IBA Utikuma and Utikumasis Lakes
Atikameg, Alberta
Site Summary
AB054 Latitude
55.880° N
115.431° W
641 - 670 m
745.98 km²
deciduous woods (boreal/alpine), mixed woods (boreal/alpine), rivers/streams, freshwater lake, freshwater marsh
Land Use:
Fisheries/aquaculture, Hunting, Tourism/recreation, Urban/industrial/transport
Potential or ongoing Threats:
Hunting, Interactions with native species/disease, Oil slicks, Recreation/tourism
IBA Criteria: Globally Significant: Waterfowl Concentrations, Continentally Significant: Congregatory Species
Conservation status:
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Site Description
Utikuma and Utikumasis lakes are two very remote lakes approximately 80 km northwest of the town of Slave Lake. The closest community is Atikameg, on the northeast corner of Utikumasis Lake. Utikuma Lake is a large, extremely shallow lake with three islands and a maximum depth of 5.5 metres. Roughly 18% of its surface area is covered by emergent vegetation and it is subject to large algal blooms. The east side of the lake consists of a Sphagnum-dominated bog with an adjacent forested fen. The much smaller Utikumasis Lake, which lies immediately to the west of Utikuma Lake, also has extensive emergent vegetation. The flat to rolling terrain is underlain mostly by shales and ironstones. Utikumasis Lake drains via a small river into Utikuma Lake which eventually drains into the Peace River. Woodland Caribou and Moose are two large mammals that utilize area uplands.

Both Utikuma and Utikumasis lakes attract globally significant numbers of waterfowl, especially in fall migration and the summer moult period. More than 20,000 ducks have been seen on each lake in late summer and fall. In July 2000, approximately 50,000 were seen on Utikuma alone. Some species are also often seen in high numbers. For example, Canvasbacks numbered about 40,000 birds in July and August, 1975, on Utikuma Lake; this represents about 6% of the global population.

Many species of colonial waterbirds nest on Utikuma Lake. A 2000 survey documented: Double-crested Cormorants (1,572 nests), American White Pelican (60 nests), Common Tern (160 nests), Franklins Gull (3,903 nests), and Western Grebe (851 nests, which probably represents over 1% of their uncertain global population). Other species found at this site include Forsters Tern and Great Blue Heron. The average waterfowl production for Utikuma Lake is estimated at 600 broods.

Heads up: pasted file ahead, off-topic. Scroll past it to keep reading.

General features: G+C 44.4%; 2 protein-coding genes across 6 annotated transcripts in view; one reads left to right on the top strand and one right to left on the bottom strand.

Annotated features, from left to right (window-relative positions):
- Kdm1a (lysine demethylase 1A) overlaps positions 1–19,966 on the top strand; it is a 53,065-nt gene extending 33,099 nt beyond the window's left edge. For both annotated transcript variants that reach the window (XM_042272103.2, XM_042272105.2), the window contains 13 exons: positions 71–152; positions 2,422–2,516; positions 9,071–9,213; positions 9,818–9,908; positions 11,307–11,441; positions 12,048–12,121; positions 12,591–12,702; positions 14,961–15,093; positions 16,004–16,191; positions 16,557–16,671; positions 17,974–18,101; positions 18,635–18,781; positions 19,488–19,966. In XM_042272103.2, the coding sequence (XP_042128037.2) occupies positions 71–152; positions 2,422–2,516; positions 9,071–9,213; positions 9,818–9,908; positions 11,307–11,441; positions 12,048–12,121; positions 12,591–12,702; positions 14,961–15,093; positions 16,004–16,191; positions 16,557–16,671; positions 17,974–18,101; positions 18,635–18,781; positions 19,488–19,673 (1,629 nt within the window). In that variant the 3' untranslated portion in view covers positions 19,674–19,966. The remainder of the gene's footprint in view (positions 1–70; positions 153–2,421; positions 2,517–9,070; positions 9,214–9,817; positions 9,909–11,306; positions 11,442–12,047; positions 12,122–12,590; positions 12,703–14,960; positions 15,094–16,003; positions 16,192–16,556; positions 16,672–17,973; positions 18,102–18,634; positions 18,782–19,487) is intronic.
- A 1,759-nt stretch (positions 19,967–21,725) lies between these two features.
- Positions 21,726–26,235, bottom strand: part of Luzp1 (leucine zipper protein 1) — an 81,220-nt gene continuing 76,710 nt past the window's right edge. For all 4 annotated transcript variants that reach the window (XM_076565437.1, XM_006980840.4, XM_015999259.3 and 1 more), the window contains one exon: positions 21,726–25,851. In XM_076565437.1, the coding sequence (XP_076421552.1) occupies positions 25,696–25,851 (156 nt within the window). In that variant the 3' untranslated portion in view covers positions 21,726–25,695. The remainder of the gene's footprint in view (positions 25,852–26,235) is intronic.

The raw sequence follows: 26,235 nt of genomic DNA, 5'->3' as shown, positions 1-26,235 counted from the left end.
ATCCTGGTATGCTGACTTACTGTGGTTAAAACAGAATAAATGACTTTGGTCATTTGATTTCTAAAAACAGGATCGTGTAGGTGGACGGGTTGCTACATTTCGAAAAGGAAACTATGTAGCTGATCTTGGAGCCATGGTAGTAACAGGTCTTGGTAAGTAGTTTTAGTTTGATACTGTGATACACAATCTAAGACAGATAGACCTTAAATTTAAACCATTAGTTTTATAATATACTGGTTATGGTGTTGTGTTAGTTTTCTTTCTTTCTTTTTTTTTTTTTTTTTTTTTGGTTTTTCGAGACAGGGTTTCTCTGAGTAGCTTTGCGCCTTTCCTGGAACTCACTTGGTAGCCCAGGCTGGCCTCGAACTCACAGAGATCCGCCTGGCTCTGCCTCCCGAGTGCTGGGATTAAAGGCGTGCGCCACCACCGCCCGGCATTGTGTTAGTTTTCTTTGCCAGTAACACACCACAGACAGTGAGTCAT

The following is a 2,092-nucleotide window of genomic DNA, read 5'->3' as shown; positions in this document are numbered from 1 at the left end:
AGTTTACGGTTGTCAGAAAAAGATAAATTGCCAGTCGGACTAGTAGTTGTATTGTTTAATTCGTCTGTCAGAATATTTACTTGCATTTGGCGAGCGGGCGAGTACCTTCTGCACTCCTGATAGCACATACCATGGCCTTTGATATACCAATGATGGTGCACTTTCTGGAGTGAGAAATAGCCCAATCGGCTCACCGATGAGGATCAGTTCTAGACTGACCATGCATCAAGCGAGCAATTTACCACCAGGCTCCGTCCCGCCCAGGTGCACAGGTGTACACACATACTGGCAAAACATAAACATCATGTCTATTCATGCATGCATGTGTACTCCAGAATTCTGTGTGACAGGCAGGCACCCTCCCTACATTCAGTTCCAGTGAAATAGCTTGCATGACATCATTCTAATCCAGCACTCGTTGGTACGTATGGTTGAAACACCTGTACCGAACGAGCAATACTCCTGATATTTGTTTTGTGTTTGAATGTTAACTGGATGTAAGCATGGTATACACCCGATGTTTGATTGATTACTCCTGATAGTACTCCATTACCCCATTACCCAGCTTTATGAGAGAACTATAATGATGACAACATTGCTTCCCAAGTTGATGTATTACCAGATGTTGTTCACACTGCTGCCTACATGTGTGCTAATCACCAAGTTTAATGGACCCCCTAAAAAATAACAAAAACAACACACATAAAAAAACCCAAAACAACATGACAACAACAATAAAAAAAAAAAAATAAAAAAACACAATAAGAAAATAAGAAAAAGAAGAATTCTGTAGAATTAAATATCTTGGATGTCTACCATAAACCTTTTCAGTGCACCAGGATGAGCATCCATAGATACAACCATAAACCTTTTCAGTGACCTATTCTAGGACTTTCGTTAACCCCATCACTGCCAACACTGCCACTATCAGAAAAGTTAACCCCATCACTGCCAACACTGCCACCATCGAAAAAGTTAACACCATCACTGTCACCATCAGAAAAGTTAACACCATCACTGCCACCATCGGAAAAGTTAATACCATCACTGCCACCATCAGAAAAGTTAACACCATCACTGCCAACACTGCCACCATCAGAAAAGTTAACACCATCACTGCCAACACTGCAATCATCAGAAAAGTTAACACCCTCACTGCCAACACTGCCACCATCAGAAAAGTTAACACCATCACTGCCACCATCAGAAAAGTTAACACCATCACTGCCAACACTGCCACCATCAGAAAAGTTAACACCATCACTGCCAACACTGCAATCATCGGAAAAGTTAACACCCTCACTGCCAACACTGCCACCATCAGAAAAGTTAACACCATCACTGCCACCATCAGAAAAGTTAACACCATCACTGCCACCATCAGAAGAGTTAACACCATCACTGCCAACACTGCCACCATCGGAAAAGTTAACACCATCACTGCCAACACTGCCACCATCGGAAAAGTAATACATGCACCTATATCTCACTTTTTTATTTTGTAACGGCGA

IBA Criteria
SpeciesT | A | I Links Date Season Number G C N
Canvasback 1975 SU 40,000
Franklin's Gull 2000 SU 7,806
Waterbirds 1985 FA 40,000
Waterbirds 1985 OT 20,000
Waterbirds 2000 SU 50,000
Western Grebe 2000 SU 1,702
Note: species shown in bold indicate that the maximum number exceeds at least one of the IBA thresholds (sub-regional, regional or global). The site may still not qualify for that level of IBA if the maximum number reflects an exceptional or historical occurrence.
Conservation Issues
One of the major threats to the high number of ducks utilizing these lakes is avian botulism. In 1998 alone, 80,000 diving ducks were collected after an outbreak on Utikuma Lake. Smaller outbreaks were reported in 1990, 1991, and 1992; in the latter year, 7,242 ducks were collected. Another natural phenomenon affected the lake in March, 1989, when a severe fish winterkill occurred. The recovery of fish stocks was expected to take several years.

There is extensive oil and gas activity around Utikuma Lake, especially in the northeast corner, and this activity has intensified recently. Utikuma Lake is managed for recreational, commercial and domestic fisheries, and Utikumasis Lake is also highly valued for local and sport fisheries. The water levels have been maintained and controlled since 1948 by a weir at the outlet; this outlet is maintained by Ducks Unlimited.

The IBA Program is an international conservation initiative coordinated by BirdLife International. The Canadian co-partners for the IBA Program are Birds Canada and Nature Canada.
   © Birds Canada